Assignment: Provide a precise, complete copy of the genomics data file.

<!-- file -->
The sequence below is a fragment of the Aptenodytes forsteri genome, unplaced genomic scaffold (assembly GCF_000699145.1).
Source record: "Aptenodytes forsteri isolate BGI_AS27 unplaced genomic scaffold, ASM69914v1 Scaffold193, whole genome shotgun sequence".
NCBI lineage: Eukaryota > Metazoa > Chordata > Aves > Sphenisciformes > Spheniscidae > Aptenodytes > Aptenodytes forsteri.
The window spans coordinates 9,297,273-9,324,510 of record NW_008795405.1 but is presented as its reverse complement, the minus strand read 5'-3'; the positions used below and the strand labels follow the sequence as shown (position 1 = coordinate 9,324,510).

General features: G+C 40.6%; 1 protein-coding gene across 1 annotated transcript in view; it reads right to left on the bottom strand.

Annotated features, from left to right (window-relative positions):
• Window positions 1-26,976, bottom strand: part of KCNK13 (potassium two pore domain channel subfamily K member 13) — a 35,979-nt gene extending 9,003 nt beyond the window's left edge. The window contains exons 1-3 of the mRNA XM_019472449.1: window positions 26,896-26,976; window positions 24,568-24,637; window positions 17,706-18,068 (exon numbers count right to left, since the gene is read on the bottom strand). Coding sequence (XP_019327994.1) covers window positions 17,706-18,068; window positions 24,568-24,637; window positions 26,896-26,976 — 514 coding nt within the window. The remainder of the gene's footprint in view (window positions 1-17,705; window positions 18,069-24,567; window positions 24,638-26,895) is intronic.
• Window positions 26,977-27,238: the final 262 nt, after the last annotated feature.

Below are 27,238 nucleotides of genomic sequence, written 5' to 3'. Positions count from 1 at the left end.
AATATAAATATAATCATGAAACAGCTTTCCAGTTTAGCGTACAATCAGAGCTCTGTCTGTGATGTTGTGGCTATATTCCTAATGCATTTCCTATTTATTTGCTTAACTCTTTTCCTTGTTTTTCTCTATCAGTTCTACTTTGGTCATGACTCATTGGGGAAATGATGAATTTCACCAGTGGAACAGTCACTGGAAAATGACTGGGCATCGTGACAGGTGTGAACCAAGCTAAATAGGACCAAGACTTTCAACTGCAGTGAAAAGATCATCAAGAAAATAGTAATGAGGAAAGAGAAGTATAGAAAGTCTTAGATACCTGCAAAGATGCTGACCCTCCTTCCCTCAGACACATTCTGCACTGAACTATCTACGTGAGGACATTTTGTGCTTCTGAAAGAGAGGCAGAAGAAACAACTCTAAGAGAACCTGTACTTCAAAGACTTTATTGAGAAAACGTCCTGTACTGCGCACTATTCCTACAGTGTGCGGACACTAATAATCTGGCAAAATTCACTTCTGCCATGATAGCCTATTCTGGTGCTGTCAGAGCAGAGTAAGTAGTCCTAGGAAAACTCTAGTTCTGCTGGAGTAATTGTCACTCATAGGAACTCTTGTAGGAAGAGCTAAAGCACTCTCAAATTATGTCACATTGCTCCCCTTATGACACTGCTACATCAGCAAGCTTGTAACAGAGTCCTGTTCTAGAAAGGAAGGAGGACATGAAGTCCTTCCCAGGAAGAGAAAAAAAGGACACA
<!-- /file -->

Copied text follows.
The sequence below is a fragment of the Aptenodytes forsteri genome, unplaced genomic scaffold (assembly GCF_000699145.1).
Source record: "Aptenodytes forsteri isolate BGI_AS27 unplaced genomic scaffold, ASM69914v1 Scaffold193, whole genome shotgun sequence".
NCBI lineage: Eukaryota > Metazoa > Chordata > Aves > Sphenisciformes > Spheniscidae > Aptenodytes > Aptenodytes forsteri.
The window spans coordinates 9,297,273-9,324,510 of record NW_008795405.1 but is presented as its reverse complement, the minus strand read 5'-3'; the positions used below and the strand labels follow the sequence as shown (position 1 = coordinate 9,324,510).

General features: G+C 40.6%; 1 protein-coding gene across 1 annotated transcript in view; it reads right to left on the bottom strand.

Annotated features, from left to right (window-relative positions):
• Window positions 1-26,976, bottom strand: part of KCNK13 (potassium two pore domain channel subfamily K member 13) — a 35,979-nt gene extending 9,003 nt beyond the window's left edge. The window contains exons 1-3 of the mRNA XM_019472449.1: window positions 26,896-26,976; window positions 24,568-24,637; window positions 17,706-18,068 (exon numbers count right to left, since the gene is read on the bottom strand). Coding sequence (XP_019327994.1) covers window positions 17,706-18,068; window positions 24,568-24,637; window positions 26,896-26,976 — 514 coding nt within the window. The remainder of the gene's footprint in view (window positions 1-17,705; window positions 18,069-24,567; window positions 24,638-26,895) is intronic.
• Window positions 26,977-27,238: the final 262 nt, after the last annotated feature.

Below are 27,238 nucleotides of genomic sequence, written 5' to 3'. Positions count from 1 at the left end.
AATATAAATATAATCATGAAACAGCTTTCCAGTTTAGCGTACAATCAGAGCTCTGTCTGTGATGTTGTGGCTATATTCCTAATGCATTTCCTATTTATTTGCTTAACTCTTTTCCTTGTTTTTCTCTATCAGTTCTACTTTGGTCATGACTCATTGGGGAAATGATGAATTTCACCAGTGGAACAGTCACTGGAAAATGACTGGGCATCGTGACAGGTGTGAACCAAGCTAAATAGGACCAAGACTTTCAACTGCAGTGAAAAGATCATCAAGAAAATAGTAATGAGGAAAGAGAAGTATAGAAAGTCTTAGATACCTGCAAAGATGCTGACCCTCCTTCCCTCAGACACATTCTGCACTGAACTATCTACGTGAGGACATTTTGTGCTTCTGAAAGAGAGGCAGAAGAAACAACTCTAAGAGAACCTGTACTTCAAAGACTTTATTGAGAAAACGTCCTGTACTGCGCACTATTCCTACAGTGTGCGGACACTAATAATCTGGCAAAATTCACTTCTGCCATGATAGCCTATTCTGGTGCTGTCAGAGCAGAGTAAGTAGTCCTAGGAAAACTCTAGTTCTGCTGGAGTAATTGTCACTCATAGGAACTCTTGTAGGAAGAGCTAAAGCACTCTCAAATTATGTCACATTGCTCCCCTTATGACACTGCTACATCAGCAAGCTTGTAACAGAGTCCTGTTCTAGAAAGGAAGGAGGACATGAAGTCCTTCCCAGGAAGAGAAAAAAAGGACACA